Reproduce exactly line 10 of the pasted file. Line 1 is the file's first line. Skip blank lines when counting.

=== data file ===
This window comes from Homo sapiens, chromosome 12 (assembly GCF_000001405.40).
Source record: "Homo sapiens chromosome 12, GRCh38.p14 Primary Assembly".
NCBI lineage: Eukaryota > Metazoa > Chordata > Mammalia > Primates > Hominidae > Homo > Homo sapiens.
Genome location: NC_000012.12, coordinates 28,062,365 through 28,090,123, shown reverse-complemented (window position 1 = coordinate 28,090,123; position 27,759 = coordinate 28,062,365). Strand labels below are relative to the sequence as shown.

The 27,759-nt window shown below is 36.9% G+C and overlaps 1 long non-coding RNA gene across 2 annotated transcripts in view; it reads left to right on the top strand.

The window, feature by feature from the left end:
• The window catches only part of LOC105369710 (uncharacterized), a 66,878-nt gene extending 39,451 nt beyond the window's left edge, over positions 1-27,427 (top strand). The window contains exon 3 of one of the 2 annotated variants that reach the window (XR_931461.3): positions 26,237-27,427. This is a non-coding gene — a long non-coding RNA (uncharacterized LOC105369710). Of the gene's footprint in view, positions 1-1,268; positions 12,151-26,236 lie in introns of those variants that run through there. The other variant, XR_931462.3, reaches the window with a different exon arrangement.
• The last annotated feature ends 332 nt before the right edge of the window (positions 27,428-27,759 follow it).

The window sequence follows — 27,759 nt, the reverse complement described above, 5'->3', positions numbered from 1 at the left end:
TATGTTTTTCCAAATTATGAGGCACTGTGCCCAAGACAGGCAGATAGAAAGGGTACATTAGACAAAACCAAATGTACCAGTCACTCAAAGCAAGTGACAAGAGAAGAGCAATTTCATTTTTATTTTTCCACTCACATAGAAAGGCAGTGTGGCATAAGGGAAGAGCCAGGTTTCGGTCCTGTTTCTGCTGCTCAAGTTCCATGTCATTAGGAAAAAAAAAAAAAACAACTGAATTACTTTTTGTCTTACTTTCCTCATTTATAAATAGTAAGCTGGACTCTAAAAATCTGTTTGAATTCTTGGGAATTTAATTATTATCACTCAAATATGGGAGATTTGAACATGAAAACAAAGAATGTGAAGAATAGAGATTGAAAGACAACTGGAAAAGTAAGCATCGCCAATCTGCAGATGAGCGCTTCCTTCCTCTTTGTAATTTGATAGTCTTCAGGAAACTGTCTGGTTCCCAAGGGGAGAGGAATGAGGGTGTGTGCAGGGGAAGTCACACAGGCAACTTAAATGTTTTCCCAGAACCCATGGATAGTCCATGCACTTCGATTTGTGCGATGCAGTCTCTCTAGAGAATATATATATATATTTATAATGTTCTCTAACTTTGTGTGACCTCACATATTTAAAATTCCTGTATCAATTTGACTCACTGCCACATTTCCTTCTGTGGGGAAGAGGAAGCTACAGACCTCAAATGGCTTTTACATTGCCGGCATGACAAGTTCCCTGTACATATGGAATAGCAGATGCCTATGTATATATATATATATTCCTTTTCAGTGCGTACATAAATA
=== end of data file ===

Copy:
TATGTTTTTCCAAATTATGAGGCACTGTGCCCAAGACAGGCAGATAGAAAGGGTACATTAGACAAAACCAAATGTACCAGTCACTCAAAGCAAGTGACAAGAGAAGAGCAATTTCATTTTTATTTTTCCACTCACATAGAAAGGCAGTGTGGCATAAGGGAAGAGCCAGGTTTCGGTCCTGTTTCTGCTGCTCAAGTTCCATGTCATTAGGAAAAAAAAAAAAAACAACTGAATTACTTTTTGTCTTACTTTCCTCATTTATAAATAGTAAGCTGGACTCTAAAAATCTGTTTGAATTCTTGGGAATTTAATTATTATCACTCAAATATGGGAGATTTGAACATGAAAACAAAGAATGTGAAGAATAGAGATTGAAAGACAACTGGAAAAGTAAGCATCGCCAATCTGCAGATGAGCGCTTCCTTCCTCTTTGTAATTTGATAGTCTTCAGGAAACTGTCTGGTTCCCAAGGGGAGAGGAATGAGGGTGTGTGCAGGGGAAGTCACACAGGCAACTTAAATGTTTTCCCAGAACCCATGGATAGTCCATGCACTTCGATTTGTGCGATGCAGTCTCTCTAGAGAATATATATATATATTTATAATGTTCTCTAACTTTGTGTGACCTCACATATTTAAAATTCCTGTATCAATTTGACTCACTGCCACATTTCCTTCTGTGGGGAAGAGGAAGCTACAGACCTCAAATGGCTTTTACATTGCCGGCATGACAAGTTCCCTGTACATATGGAATAGCAGATGCCTATGTATATATATATATATTCCTTTTCAGTGCGTACATAAATA